I'm brand new to this field, but what I'm reading from blogs and opinion pieces you all are linking doesn't seem as convincing as what I've glanced at in this report. The specific set of papers I've quoted from the WHO report are pretty old, and many are in German and Chinese, but it doesn't appear to support what you're telling me. So, I figured, maybe more recent papers have cited some of those papers. Here's an abstract from a recent paper.

Sun, Y. and Gan, T.J. 2008. Acupuncture for the Management of Chronic Headache: A Systematic Review. ANESTHESIA AND ANALGESIA 107(6):2038-2047
the abstract wrote:OBJECTIVE: The objective of this review was to evaluate the efficacy of acupuncture for treatment of chronic headache.

METHODS: We searched the databases of Medline (1966-2007), CINAHL, The Cochrane Central Register of Controlled Trials (2006), and Scopus for randomized controlled trials investigating the use of acupuncture for chronic headache. Studies were included in which adults with chronic headache, including migraine, tension-type headache or both, were randomized to receive needling acupuncture treatment or control consisting of sham acupuncture, medication therapy, and other nonpharmacological treatments. We extracted the data on headache intensity, headache frequency, and response rate assessed at early and late follow-up periods.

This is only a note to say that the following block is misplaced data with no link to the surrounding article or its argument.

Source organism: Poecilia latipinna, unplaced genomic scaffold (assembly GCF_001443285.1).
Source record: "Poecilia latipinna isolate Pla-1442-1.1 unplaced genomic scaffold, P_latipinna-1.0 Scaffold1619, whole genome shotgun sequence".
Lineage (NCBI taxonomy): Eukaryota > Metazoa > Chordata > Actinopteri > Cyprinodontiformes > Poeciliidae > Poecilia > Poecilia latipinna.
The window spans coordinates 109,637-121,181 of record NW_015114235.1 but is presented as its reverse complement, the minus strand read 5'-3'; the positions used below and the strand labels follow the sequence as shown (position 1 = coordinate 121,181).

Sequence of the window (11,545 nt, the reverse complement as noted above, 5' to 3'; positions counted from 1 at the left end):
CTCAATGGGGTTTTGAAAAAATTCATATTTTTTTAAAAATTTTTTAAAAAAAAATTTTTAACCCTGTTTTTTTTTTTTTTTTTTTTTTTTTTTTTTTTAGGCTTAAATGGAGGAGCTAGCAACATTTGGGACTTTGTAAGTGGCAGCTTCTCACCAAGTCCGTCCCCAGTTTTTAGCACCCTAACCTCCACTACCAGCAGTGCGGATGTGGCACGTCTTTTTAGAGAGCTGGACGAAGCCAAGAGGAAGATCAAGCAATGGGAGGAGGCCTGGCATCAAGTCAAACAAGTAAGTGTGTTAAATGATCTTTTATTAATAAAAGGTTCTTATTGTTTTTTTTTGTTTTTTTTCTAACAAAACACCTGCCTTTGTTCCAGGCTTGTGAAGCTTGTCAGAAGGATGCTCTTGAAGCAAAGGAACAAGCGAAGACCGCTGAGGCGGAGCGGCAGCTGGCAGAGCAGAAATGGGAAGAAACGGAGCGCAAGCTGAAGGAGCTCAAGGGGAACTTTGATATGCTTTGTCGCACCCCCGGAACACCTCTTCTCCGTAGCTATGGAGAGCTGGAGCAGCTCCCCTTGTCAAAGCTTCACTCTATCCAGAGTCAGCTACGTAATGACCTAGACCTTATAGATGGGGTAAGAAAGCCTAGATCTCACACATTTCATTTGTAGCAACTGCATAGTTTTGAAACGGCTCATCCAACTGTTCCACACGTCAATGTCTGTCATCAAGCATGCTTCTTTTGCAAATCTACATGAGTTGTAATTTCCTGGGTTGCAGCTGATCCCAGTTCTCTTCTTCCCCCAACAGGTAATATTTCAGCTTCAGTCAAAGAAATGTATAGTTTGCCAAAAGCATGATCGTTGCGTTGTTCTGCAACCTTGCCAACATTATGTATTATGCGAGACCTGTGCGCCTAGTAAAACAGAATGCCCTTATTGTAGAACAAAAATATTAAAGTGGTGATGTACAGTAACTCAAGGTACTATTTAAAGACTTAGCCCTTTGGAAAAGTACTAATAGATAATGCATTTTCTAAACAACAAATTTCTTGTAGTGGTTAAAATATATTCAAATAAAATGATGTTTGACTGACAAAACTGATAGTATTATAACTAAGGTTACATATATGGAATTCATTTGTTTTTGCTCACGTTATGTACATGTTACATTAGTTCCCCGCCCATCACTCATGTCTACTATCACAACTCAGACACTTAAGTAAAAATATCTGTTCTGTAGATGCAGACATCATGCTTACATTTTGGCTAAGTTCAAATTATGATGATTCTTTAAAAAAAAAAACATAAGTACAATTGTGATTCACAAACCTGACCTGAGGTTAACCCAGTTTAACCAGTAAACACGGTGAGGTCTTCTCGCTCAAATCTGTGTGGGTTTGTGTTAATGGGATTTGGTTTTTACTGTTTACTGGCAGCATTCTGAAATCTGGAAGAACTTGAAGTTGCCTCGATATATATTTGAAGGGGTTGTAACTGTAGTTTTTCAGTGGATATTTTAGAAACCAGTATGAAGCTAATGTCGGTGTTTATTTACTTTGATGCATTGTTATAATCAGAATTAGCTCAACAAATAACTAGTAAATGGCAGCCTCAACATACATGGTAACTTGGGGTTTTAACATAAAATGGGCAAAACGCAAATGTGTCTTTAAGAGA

RESULTS: Thirty-one Studies were included in this review. The majority of included trials comparing true acupuncture and sham acupuncture showed a trend in favor of acupuncture. The combined response rate in the acupuncture group was significantly higher compared with sham acupuncture either at the early follow-up period (risk ratio [RR]: 1.19, 95% confidence interval [CI]: 1.08, 1.30) or late follow-Lip period (RR: 1.22, 95% CI: 1.04, 1.43). Combined data also showed acupuncture was superior to medication therapy for headache intensity (weighted mean difference: -8.54 mm, 95% CI: -15.52, -1.57), headache frequency (standard mean difference: -0.70, 95% CI: -1.38, -0.02), physical function (weighted mean difference: 4.16, 95% CI: 1.33, 6.98), and response rate (RR: 1.49, 95% CI: 1.02, 2.1.7).

CONCLUSION: Needling acupuncture is superior to sham acupuncture and medication therapy in improving headache intensity, frequency, and response rate.